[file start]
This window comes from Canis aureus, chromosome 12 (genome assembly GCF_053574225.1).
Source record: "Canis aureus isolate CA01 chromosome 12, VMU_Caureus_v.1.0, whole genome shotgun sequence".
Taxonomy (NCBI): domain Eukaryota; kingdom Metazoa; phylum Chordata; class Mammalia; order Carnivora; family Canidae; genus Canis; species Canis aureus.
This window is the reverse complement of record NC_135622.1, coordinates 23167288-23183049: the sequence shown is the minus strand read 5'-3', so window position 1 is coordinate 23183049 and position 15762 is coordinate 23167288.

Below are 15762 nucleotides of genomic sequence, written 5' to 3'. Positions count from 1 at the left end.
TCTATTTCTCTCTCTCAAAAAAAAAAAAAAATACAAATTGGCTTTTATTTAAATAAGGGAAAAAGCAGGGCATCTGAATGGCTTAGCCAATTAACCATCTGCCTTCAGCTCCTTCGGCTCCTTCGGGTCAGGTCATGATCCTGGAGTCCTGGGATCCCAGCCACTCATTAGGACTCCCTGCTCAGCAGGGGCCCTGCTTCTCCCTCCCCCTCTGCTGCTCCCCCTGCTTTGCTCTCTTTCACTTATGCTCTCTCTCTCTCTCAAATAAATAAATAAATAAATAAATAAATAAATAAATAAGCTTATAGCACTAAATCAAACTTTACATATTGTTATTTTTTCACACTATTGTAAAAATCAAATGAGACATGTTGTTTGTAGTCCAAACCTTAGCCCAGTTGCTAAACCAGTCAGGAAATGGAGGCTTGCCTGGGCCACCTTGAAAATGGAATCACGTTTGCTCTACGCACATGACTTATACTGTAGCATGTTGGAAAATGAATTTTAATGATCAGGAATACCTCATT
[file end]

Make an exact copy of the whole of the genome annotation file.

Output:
This window comes from Canis aureus, chromosome 12 (genome assembly GCF_053574225.1).
Source record: "Canis aureus isolate CA01 chromosome 12, VMU_Caureus_v.1.0, whole genome shotgun sequence".
Taxonomy (NCBI): domain Eukaryota; kingdom Metazoa; phylum Chordata; class Mammalia; order Carnivora; family Canidae; genus Canis; species Canis aureus.
This window is the reverse complement of record NC_135622.1, coordinates 23167288-23183049: the sequence shown is the minus strand read 5'-3', so window position 1 is coordinate 23183049 and position 15762 is coordinate 23167288.

Below are 15762 nucleotides of genomic sequence, written 5' to 3'. Positions count from 1 at the left end.
TCTATTTCTCTCTCTCAAAAAAAAAAAAAAATACAAATTGGCTTTTATTTAAATAAGGGAAAAAGCAGGGCATCTGAATGGCTTAGCCAATTAACCATCTGCCTTCAGCTCCTTCGGCTCCTTCGGGTCAGGTCATGATCCTGGAGTCCTGGGATCCCAGCCACTCATTAGGACTCCCTGCTCAGCAGGGGCCCTGCTTCTCCCTCCCCCTCTGCTGCTCCCCCTGCTTTGCTCTCTTTCACTTATGCTCTCTCTCTCTCTCAAATAAATAAATAAATAAATAAATAAATAAATAAATAAGCTTATAGCACTAAATCAAACTTTACATATTGTTATTTTTTCACACTATTGTAAAAATCAAATGAGACATGTTGTTTGTAGTCCAAACCTTAGCCCAGTTGCTAAACCAGTCAGGAAATGGAGGCTTGCCTGGGCCACCTTGAAAATGGAATCACGTTTGCTCTACGCACATGACTTATACTGTAGCATGTTGGAAAATGAATTTTAATGATCAGGAATACCTCATT